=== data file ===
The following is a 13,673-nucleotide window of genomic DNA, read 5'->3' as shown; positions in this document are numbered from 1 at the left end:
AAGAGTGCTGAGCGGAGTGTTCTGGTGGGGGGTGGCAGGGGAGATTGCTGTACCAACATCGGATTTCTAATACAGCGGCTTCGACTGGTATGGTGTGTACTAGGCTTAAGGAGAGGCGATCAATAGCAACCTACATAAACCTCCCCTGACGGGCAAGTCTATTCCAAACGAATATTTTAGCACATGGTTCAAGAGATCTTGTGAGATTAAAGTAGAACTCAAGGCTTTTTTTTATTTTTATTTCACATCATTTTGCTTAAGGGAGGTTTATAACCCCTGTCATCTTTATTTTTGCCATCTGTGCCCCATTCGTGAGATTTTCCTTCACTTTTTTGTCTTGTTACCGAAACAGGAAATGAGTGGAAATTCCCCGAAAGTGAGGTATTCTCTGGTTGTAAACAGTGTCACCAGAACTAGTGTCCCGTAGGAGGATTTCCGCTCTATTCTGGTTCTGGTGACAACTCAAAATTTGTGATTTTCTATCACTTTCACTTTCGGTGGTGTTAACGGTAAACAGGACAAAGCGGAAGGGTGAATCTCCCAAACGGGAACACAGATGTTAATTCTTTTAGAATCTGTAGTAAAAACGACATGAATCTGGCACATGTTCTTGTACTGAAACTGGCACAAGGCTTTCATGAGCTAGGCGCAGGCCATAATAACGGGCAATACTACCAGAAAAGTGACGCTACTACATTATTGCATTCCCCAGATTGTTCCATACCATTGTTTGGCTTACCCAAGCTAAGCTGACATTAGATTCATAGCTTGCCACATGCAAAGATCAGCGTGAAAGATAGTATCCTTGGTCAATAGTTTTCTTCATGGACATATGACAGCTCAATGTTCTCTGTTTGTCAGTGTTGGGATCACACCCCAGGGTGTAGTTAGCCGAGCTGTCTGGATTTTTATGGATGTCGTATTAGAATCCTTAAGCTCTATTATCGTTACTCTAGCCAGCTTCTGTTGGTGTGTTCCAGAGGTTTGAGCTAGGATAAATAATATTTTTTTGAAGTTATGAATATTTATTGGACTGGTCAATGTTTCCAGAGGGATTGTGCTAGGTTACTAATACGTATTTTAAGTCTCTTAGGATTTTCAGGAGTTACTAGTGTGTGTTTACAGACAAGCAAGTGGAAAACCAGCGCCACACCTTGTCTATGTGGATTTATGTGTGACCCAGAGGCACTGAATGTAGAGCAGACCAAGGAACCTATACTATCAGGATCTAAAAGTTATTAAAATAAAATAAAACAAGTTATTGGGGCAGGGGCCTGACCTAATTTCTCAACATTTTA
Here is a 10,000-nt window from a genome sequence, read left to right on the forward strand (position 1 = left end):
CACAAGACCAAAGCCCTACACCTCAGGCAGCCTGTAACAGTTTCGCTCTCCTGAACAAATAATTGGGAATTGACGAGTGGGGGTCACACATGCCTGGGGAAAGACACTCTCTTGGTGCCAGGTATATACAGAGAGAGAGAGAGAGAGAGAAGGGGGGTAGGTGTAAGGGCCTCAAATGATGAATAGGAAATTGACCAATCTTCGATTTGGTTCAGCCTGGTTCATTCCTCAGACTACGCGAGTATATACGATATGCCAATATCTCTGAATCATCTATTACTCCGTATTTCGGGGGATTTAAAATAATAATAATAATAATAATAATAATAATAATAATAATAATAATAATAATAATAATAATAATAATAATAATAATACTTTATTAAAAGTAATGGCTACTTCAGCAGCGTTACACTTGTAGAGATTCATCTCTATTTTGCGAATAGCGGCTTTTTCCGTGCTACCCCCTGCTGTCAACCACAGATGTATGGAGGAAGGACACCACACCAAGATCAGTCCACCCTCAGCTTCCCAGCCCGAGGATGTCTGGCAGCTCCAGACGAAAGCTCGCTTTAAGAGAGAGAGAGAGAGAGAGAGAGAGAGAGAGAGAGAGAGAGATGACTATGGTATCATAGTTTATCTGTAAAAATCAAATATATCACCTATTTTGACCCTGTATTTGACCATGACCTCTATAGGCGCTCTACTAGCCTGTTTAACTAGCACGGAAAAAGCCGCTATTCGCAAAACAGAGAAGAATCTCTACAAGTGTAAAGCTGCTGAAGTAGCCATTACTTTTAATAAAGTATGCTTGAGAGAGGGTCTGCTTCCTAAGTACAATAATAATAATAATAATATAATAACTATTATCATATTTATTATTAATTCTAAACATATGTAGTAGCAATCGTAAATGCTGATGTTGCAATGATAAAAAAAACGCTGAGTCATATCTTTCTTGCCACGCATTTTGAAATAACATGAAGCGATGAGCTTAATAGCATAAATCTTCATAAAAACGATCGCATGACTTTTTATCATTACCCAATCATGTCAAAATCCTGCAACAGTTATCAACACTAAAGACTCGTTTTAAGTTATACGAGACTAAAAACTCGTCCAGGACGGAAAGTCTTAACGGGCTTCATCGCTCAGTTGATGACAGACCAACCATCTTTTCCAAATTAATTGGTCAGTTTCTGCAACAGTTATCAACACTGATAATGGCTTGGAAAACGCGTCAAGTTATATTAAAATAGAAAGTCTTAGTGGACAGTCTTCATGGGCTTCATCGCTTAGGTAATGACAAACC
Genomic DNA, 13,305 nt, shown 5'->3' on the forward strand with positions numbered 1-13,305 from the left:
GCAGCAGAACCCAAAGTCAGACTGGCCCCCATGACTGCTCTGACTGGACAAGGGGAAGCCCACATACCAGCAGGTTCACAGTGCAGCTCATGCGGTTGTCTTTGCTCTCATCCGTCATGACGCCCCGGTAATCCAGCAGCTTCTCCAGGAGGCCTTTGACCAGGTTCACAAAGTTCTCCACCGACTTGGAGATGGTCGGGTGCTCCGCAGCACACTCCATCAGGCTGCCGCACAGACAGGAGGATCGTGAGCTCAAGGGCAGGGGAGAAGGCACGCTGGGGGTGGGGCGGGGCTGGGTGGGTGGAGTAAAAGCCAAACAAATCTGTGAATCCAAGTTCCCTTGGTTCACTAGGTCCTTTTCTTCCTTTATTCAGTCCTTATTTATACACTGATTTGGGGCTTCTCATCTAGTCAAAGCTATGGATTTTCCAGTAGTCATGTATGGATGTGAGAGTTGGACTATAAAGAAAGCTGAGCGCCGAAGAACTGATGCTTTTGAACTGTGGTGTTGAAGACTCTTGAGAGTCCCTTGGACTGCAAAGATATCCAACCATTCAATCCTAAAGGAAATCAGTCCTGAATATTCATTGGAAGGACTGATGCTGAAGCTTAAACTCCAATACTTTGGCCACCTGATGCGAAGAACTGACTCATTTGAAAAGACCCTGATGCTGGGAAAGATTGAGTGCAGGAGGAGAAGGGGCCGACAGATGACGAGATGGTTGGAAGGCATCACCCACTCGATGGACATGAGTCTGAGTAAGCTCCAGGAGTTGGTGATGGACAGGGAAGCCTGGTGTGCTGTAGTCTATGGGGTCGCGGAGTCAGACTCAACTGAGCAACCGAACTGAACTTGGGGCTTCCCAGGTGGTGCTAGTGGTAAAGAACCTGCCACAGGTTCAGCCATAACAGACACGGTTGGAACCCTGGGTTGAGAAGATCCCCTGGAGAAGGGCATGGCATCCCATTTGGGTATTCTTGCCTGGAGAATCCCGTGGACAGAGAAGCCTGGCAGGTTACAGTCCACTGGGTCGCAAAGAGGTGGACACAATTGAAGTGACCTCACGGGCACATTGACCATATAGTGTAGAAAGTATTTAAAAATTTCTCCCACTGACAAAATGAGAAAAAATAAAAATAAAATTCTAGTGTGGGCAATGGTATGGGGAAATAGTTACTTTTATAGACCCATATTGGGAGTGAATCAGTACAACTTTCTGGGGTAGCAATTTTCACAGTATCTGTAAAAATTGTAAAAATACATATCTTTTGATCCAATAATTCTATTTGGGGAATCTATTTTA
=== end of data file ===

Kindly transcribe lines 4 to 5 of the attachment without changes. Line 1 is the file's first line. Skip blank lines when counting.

CACAAGACCAAAGCCCTACACCTCAGGCAGCCTGTAACAGTTTCGCTCTCCTGAACAAATAATTGGGAATTGACGAGTGGGGGTCACACATGCCTGGGGAAAGACACTCTCTTGGTGCCAGGTATATACAGAGAGAGAGAGAGAGAGAGAAGGGGGGTAGGTGTAAGGGCCTCAAATGATGAATAGGAAATTGACCAATCTTCGATTTGGTTCAGCCTGGTTCATTCCTCAGACTACGCGAGTATATACGATATGCCAATATCTCTGAATCATCTATTACTCCGTATTTCGGGGGATTTAAAATAATAATAATAATAATAATAATAATAATAATAATAATAATAATAATAATAATAATAATAATAATAATAATAATACTTTATTAAAAGTAATGGCTACTTCAGCAGCGTTACACTTGTAGAGATTCATCTCTATTTTGCGAATAGCGGCTTTTTCCGTGCTACCCCCTGCTGTCAACCACAGATGTATGGAGGAAGGACACCACACCAAGATCAGTCCACCCTCAGCTTCCCAGCCCGAGGATGTCTGGCAGCTCCAGACGAAAGCTCGCTTTAAGAGAGAGAGAGAGAGAGAGAGAGAGAGAGAGAGAGAGAGAGATGACTATGGTATCATAGTTTATCTGTAAAAATCAAATATATCACCTATTTTGACCCTGTATTTGACCATGACCTCTATAGGCGCTCTACTAGCCTGTTTAACTAGCACGGAAAAAGCCGCTATTCGCAAAACAGAGAAGAATCTCTACAAGTGTAAAGCTGCTGAAGTAGCCATTACTTTTAATAAAGTATGCTTGAGAGAGGGTCTGCTTCCTAAGTACAATAATAATAATAATAATATAATAACTATTATCATATTTATTATTAATTCTAAACATATGTAGTAGCAATCGTAAATGCTGATGTTGCAATGATAAAAAAAACGCTGAGTCATATCTTTCTTGCCACGCATTTTGAAATAACATGAAGCGATGAGCTTAATAGCATAAATCTTCATAAAAACGATCGCATGACTTTTTATCATTACCCAATCATGTCAAAATCCTGCAACAGTTATCAACACTAAAGACTCGTTTTAAGTTATACGAGACTAAAAACTCGTCCAGGACGGAAAGTCTTAACGGGCTTCATCGCTCAGTTGATGACAGACCAACCATCTTTTCCAAATTAATTGGTCAGTTTCTGCAACAGTTATCAACACTGATAATGGCTTGGAAAACGCGTCAAGTTATATTAAAATAGAAAGTCTTAGTGGACAGTCTTCATGGGCTTCATCGCTTAGGTAATGACAAACC
Genomic DNA, 13,305 nt, shown 5'->3' on the forward strand with positions numbered 1-13,305 from the left: